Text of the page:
- read phone status and identity
- take pictures and videos
Device ID & call information
- read phone status and identity
- read calendar events plus confidential information
- add or modify calendar events and send email to guests without owners’ knowledge
- find accounts on the device
- add or remove accounts
- read your own contact card
Wi-Fi connection information
- view Wi-Fi connections
- read the contents of your USB storage
- modify or delete the contents of your USB storage
Device & app history
- retrieve running apps
- find accounts on the device
- read your contacts
- modify your contacts
- read the contents of your USB storage
- modify or delete the contents of your USB storage
- approximate location (network-based)
- precise location (GPS and network-based)
- download files without notification
- receive data from Internet
- read TV channel/program information
- write TV channel/program information
- full network access
- read battery statistics
- run at startup
- draw over other apps
- control vibration
- modify system settings
- prevent device from sleeping
- send sticky broadcast
- pair with Bluetooth devices
- connect and disconnect from Wi-Fi
- install shortcuts
- read sync settings
- create accounts and set passwords
- view network connections
- toggle sync on and off
- control Near Field Communication
- access Bluetooth settings
- change your audio settings
- change network connectivity
- read Google service configuration
That’s quite a list! Some items in this list make sense, but you can assume these permissions are being used for nefarious reasons too. For example, under “Camera” there is the item “take pictures and videos”. Well, those are things you can share on Facebook so this makes some sense, especially if you use Facebook Live to broadcast a live video. Never mind that this also gives Facebook access to your camera at other times, too.
The camera is likely not an enormous deal in most instances, but what about the microphone access? You ever notice how you will talk to someone about a certain topic then login to Facebook and see an ad for that thing. Do you still think that’s a coincidence? Notice how it also has the permission to launch at startup which enables this level of privacy invasion?
There is a reasonably simple way to limit the permission these evil companies have to your mobile devices. The best thing you can do is avoid downloading the official app and visit these sites using a private web browser like Brave, Bromite, Vivaldi, etc. This way these apps don’t have that level of access to your device and their ability to track and spy on you is greatly limited.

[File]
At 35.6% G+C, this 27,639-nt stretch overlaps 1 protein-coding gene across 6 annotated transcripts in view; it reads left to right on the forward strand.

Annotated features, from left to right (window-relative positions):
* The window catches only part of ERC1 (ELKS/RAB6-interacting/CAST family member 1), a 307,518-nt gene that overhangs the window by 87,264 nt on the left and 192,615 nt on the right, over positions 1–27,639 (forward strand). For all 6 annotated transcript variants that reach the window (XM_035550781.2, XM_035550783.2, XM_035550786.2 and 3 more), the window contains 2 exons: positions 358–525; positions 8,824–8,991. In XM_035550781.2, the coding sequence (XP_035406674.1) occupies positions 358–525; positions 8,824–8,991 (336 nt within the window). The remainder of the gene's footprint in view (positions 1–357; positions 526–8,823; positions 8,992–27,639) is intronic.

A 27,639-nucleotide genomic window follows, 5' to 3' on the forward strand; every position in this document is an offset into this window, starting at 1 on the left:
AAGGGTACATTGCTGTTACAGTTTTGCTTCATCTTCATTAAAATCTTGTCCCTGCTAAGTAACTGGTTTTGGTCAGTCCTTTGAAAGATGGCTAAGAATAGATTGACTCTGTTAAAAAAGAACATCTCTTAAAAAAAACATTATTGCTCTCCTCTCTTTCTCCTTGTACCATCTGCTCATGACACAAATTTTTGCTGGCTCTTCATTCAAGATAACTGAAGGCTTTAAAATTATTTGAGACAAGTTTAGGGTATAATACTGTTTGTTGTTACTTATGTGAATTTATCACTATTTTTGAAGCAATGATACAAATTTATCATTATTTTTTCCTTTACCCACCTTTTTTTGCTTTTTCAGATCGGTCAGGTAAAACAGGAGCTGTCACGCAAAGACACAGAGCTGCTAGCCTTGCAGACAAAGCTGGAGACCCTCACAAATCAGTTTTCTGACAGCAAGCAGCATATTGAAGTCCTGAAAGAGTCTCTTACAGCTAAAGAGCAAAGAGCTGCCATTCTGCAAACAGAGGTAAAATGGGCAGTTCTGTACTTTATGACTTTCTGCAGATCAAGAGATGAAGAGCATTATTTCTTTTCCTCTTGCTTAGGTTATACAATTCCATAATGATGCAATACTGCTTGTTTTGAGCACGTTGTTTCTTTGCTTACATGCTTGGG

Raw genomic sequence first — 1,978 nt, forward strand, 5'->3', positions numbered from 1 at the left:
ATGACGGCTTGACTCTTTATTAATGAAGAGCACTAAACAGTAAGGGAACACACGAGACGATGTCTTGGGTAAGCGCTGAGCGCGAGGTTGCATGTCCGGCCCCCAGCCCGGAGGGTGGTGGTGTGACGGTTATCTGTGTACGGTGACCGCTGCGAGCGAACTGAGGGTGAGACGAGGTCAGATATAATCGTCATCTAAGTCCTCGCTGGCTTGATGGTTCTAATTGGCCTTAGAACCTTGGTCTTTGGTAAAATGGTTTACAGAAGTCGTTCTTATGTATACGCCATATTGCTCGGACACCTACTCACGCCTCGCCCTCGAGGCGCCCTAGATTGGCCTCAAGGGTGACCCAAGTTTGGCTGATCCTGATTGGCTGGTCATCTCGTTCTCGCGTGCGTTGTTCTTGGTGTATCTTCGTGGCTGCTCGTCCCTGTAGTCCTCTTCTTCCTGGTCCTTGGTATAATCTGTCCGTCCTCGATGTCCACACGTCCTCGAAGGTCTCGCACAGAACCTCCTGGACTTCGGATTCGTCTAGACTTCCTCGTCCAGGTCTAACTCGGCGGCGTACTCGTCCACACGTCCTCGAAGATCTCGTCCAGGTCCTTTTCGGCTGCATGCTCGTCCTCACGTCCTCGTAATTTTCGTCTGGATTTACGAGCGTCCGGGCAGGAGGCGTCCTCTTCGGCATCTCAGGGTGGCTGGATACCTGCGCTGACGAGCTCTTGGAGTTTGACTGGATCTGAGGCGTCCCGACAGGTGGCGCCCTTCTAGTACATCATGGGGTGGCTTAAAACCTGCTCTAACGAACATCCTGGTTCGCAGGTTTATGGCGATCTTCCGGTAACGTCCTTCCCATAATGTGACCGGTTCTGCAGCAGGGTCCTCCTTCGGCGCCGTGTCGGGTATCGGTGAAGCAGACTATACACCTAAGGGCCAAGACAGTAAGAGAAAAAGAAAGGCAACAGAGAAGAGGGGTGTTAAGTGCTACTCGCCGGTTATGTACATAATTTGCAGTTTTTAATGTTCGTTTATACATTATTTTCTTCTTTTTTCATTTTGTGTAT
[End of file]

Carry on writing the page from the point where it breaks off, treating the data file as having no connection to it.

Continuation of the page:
You can even add browser shortcuts to your favorite social networks and websites right to your home screen so it feels like launching an app and you have quick access to it. You can see a tutorial for doing this on an Android device HERE. Even though it shows how to do this for a handful of the absolute worst browsers out there, the steps are mostly the same for Brave, Bromite, or any other Chromium-based browser. You can also find instructions for accomplishing this on iOS HERE, but I can’t speak to what browsers are available on iOS or if these instructions are super accurate.
Never Post Your Current Location
This should go without saying, but I know it needs to be said. DO NOT POST YOUR CURRENT LOCATION ONLINE! Revealing where you live makes you vulnerable to all kinds of attacks including robbery, home invasion, doxxing to a larger audience, stalking, harassment, and even selling your data to spammers for location-targeted spam.
When you aren’t at home and you post your location, you’re basically saying “go kick in my door and take my stuff because I’m not there”. I know, that sounds a little extreme, but it has happened and will continue to happen. Wait until you get home from your vacation to post your vacation photos all at once.
The Approach You Will Stick with is the Approach You Should Take
As usual, I’m going to leave you with the advice of picking what you will actually stick with and doing that. The best approach is the one you will be able to tolerate. If you go full tinfoil hat, you might find it too jarring and quickly stop your newly adopted privacy measures. We don’t want that. Instead, start small and build up to tinfoil hat mode if that is where you want to be.
I’m not going to say you have to leave these terrible social networks, but I do recommend you at least take some more steps to limit their access to the details of your life and possibly even consider trying a new social network that respects your privacy a bit more.